Scotland on the Road to EU Membership

As the dust settles on the 2021 Scottish parliamentary election, the Scottish National Party once again walks off as the undisputed victor, and with a few more seats on hand to boot. The party has fallen just short of an overall majority, but its amicable alliance with the Greens should enable it to govern with some compromises. The issue of independence, however, is one where both parties share common ground; over time, it has become increasingly difficult for Westminster to ignore calls for a new referendum. Nevertheless, the question of whether a Scottish republic would be welcomed into the European Union quickly and with open arms, as many SNP supporters would allege, remains a matter of discussion.

For one, it is important to highlight that Scotland is a few technicalities away from meeting the EU’s baseline membership criteria. These relate to the existence of institutions capable of upholding democracy and the rule of law, an economy able of competing with the rest of Europe, and the willingness to adhere to wider bloc goals. The first requirement is fulfilled by the Scottish parliament but is just out of reach due to the absence of a foreign ministry and central bank. Nevertheless, such institutions could be developed with relative ease during a post-independence transitionary period. When it comes to economics meanwhile, the nation stands firmly above average of the EU27 in terms of GDP, and its petroleum, chemical and seafood industries would make it a competitive player within the bloc. Admittedly however, economists have warned that Scottish independence would inevitably precede a period of stagnation. The EU might would have to be ready to assist the new member state much in the same way it did with Southern Europe during the Eurozone Crisis, at least for a few years.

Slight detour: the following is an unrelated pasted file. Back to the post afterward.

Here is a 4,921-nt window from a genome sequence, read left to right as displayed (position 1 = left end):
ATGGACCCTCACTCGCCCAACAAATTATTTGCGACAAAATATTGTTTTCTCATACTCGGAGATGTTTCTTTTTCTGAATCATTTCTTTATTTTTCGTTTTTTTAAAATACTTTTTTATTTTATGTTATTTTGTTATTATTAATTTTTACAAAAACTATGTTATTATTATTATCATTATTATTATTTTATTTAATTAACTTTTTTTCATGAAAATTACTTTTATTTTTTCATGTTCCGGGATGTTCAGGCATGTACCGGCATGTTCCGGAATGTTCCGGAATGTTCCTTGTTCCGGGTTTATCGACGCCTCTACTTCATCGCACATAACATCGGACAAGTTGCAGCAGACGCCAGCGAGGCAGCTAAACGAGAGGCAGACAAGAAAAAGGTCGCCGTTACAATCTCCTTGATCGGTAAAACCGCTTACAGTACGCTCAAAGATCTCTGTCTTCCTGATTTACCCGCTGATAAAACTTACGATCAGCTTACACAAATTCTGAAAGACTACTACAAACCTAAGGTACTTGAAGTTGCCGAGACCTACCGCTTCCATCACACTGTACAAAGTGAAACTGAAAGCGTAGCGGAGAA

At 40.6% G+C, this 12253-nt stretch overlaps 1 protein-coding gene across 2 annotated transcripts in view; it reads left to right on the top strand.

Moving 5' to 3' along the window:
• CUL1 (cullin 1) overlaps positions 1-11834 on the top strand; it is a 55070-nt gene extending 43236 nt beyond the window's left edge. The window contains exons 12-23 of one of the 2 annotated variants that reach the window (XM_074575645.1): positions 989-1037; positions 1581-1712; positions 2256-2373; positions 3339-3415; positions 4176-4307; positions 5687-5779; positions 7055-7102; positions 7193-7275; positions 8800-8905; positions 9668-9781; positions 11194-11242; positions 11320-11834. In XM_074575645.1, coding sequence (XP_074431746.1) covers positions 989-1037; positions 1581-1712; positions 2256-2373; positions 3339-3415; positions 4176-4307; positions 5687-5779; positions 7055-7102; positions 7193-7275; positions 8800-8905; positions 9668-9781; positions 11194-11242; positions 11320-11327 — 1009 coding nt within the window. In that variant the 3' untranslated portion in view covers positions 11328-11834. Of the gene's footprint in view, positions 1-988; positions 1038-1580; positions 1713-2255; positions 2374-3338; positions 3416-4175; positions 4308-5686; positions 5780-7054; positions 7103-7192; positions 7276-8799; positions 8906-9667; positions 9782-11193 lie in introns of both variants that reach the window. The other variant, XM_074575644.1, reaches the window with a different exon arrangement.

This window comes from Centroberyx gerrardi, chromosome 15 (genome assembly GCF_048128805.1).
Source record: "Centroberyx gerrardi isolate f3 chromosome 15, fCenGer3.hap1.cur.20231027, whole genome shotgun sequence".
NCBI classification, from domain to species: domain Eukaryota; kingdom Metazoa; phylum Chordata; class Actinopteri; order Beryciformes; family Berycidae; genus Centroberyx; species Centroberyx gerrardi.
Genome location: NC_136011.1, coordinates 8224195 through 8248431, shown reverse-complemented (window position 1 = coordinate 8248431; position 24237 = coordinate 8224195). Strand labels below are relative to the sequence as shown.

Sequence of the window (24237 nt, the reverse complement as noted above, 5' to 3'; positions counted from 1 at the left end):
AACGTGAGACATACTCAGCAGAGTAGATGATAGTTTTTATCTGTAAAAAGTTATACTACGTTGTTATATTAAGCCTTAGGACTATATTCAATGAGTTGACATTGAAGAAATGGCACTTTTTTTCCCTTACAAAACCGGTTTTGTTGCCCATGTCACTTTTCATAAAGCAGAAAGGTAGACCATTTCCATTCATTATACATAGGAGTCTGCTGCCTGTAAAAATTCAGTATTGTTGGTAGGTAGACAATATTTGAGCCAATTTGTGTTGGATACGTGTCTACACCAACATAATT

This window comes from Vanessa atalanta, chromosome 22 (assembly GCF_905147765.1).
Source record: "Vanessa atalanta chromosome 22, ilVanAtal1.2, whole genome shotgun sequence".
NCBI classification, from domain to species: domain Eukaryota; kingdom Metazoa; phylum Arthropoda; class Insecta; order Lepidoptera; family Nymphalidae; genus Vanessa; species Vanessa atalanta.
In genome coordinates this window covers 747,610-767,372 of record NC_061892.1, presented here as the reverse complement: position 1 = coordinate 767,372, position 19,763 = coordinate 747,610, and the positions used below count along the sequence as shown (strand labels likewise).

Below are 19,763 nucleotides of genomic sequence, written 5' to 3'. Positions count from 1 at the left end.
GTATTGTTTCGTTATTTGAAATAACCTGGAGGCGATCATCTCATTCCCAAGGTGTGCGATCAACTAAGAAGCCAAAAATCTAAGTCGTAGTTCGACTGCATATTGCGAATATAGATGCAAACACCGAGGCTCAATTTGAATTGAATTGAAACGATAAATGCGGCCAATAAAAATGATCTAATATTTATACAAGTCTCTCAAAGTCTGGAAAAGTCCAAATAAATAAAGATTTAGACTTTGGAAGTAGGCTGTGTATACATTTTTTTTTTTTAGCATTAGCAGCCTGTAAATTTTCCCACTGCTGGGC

This possibility speaks to the wider issue of bureaucratic and legalistic roadblocks placed in the path of Scotland’s membership to the bloc, which are undoubtedly causing more headaches than the debatable lack of robust institutions. The first of these relates to the country’s relationship with the United Kingdom, as the divorce from Westminster would have to be conducted legally and with consent from both parties. Indeed, if Scotland’s independence is disputed by its neighbour, it is very unlikely that EU states like Spain would accept the nation as a member. This is because doing so would legitimise illegal separatism under bloc jurisdiction, something the country that repressed the Catalonian independence movement in 2017 would seek to avoid. Thus, before Scotland even considers EU membership, it will have to guarantee a working relationship with the UK.

Another factor which could derail Scotland’s accession into the EU will be the extent to which the UK decides to drift away from bloc standards over the coming years. International trade deals, environmental regulations and fishing rights are all issues where the two are bound to butt heads, whether Scotland wants to or not. The nation runs the risk of finding itself isolated on the world stage if it fails to convince the EU as to the viability of its realignment over the course of a hypothetical transitionary period. At the same time, should the country fail to retain presence within the UK’s trade circle, it will run the risk of lodging itself in a political and economic limbo.

All of this might signal challenging prospects for Scotland over the coming years, but the nation would be in a more advantageous position than most others vying for EU membership. Bloc representatives are certainly open towards the idea, with Swedish MEP Erik Bergkvist commenting: “We know a lot about Scotland. It has a good track record. So I see no problems for Scotland [in joining]”. Some, like Terry Reintke, have gone a step further, expressing outright favouritism: “If Scotland was to be an independent country at some point, then we would obviously be really favourable to Scotland re-joining the European Union”. Thus, whilst the Scottish institutions and economy remain a work in progress, the nation’s path to EU membership might present less challenges than anticipated.

Featured photo by Emphyrio. Available on Pixabay under Pixabay License

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